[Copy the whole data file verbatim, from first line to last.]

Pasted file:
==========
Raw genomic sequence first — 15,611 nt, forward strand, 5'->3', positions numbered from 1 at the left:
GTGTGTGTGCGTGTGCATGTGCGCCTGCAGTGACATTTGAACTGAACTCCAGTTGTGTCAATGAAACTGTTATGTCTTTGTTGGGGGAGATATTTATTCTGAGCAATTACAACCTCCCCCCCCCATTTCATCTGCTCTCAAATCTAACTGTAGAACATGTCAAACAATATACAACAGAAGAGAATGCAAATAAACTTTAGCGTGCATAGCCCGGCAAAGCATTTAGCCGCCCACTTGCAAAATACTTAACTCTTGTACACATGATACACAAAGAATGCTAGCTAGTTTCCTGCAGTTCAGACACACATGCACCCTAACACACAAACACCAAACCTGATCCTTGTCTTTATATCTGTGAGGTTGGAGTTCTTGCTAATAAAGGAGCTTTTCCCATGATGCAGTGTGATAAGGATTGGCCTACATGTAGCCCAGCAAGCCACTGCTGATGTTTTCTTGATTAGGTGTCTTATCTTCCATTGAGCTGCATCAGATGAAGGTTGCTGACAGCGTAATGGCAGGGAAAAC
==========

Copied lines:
Raw genomic sequence first — 15,611 nt, forward strand, 5'->3', positions numbered from 1 at the left:
GTGTGTGTGCGTGTGCATGTGCGCCTGCAGTGACATTTGAACTGAACTCCAGTTGTGTCAATGAAACTGTTATGTCTTTGTTGGGGGAGATATTTATTCTGAGCAATTACAACCTCCCCCCCCCATTTCATCTGCTCTCAAATCTAACTGTAGAACATGTCAAACAATATACAACAGAAGAGAATGCAAATAAACTTTAGCGTGCATAGCCCGGCAAAGCATTTAGCCGCCCACTTGCAAAATACTTAACTCTTGTACACATGATACACAAAGAATGCTAGCTAGTTTCCTGCAGTTCAGACACACATGCACCCTAACACACAAACACCAAACCTGATCCTTGTCTTTATATCTGTGAGGTTGGAGTTCTTGCTAATAAAGGAGCTTTTCCCATGATGCAGTGTGATAAGGATTGGCCTACATGTAGCCCAGCAAGCCACTGCTGATGTTTTCTTGATTAGGTGTCTTATCTTCCATTGAGCTGCATCAGATGAAGGTTGCTGACAGCGTAATGGCAGGGAAAAC